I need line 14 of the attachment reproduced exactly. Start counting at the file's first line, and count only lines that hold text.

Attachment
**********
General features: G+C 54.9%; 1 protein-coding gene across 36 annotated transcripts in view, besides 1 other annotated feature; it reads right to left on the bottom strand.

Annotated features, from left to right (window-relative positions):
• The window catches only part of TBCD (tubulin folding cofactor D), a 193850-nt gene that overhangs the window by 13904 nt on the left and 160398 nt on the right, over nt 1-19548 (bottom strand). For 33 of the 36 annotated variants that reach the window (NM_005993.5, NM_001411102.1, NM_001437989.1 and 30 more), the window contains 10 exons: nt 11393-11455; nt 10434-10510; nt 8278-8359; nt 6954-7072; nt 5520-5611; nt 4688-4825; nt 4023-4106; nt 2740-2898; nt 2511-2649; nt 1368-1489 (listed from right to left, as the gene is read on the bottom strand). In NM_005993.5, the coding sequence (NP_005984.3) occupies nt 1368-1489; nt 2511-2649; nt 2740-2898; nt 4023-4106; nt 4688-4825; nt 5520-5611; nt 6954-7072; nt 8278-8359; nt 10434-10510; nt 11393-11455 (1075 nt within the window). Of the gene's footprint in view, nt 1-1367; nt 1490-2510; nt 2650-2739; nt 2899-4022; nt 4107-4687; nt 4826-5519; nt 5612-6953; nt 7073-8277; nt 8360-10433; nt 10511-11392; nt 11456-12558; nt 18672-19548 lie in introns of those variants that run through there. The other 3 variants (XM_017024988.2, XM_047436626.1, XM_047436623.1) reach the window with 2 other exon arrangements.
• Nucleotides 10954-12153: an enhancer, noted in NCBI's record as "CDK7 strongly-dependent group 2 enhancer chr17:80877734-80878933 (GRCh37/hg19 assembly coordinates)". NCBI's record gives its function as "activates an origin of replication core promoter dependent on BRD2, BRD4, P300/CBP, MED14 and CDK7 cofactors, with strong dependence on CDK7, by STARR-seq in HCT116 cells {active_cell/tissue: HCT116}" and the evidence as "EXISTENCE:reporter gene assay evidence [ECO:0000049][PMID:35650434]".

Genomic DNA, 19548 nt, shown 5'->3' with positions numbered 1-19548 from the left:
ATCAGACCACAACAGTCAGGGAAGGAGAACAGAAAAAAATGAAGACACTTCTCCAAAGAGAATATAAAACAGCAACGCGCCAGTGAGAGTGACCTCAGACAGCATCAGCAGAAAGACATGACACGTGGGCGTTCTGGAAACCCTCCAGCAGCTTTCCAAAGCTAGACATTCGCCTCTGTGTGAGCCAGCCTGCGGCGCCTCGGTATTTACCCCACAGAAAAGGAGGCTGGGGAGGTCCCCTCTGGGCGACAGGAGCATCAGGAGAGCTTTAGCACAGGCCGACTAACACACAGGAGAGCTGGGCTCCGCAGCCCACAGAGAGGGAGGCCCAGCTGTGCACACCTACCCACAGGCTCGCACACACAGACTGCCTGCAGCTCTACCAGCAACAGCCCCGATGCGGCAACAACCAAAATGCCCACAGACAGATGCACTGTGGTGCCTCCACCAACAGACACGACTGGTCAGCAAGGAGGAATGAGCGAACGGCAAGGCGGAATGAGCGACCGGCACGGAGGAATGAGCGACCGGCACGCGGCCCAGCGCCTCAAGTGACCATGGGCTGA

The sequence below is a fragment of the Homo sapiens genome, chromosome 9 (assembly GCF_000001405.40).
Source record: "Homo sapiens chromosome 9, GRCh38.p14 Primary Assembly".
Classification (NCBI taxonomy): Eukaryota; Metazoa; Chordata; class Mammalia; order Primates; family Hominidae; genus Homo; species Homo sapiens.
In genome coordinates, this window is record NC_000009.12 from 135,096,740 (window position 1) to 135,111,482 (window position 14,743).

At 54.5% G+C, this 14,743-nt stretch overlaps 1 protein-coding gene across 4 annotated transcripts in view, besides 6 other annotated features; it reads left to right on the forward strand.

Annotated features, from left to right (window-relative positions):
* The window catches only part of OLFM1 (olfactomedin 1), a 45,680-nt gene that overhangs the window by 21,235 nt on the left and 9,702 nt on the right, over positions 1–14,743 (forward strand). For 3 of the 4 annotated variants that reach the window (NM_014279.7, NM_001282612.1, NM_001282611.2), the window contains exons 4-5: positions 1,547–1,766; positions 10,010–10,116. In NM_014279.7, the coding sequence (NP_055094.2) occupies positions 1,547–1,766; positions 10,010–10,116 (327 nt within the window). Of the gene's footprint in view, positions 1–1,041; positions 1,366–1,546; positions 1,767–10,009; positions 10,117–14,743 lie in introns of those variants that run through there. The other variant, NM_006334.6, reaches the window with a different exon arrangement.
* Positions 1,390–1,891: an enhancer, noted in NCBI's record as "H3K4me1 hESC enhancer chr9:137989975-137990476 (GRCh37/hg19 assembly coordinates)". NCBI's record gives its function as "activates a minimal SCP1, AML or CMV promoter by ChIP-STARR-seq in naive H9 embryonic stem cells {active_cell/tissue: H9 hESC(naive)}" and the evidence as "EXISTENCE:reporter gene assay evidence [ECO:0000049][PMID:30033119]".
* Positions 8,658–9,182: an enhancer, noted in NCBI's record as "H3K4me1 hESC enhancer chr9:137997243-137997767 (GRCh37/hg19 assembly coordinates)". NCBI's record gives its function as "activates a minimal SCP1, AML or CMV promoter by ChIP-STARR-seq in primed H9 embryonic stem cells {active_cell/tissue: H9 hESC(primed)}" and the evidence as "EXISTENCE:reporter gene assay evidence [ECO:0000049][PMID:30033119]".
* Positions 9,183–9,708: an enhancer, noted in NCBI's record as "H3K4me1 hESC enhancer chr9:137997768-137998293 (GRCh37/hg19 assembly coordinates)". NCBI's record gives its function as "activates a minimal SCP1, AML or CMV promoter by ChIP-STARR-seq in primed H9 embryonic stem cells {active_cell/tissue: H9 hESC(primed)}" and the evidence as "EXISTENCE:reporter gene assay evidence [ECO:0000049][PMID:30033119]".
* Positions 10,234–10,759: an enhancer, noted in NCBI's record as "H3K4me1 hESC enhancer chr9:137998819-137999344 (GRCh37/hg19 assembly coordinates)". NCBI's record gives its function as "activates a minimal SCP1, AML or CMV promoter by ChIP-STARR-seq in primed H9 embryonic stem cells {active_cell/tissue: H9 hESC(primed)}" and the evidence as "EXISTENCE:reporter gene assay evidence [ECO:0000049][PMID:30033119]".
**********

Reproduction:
* Positions 1,390–1,891: an enhancer, noted in NCBI's record as "H3K4me1 hESC enhancer chr9:137989975-137990476 (GRCh37/hg19 assembly coordinates)". NCBI's record gives its function as "activates a minimal SCP1, AML or CMV promoter by ChIP-STARR-seq in naive H9 embryonic stem cells {active_cell/tissue: H9 hESC(naive)}" and the evidence as "EXISTENCE:reporter gene assay evidence [ECO:0000049][PMID:30033119]".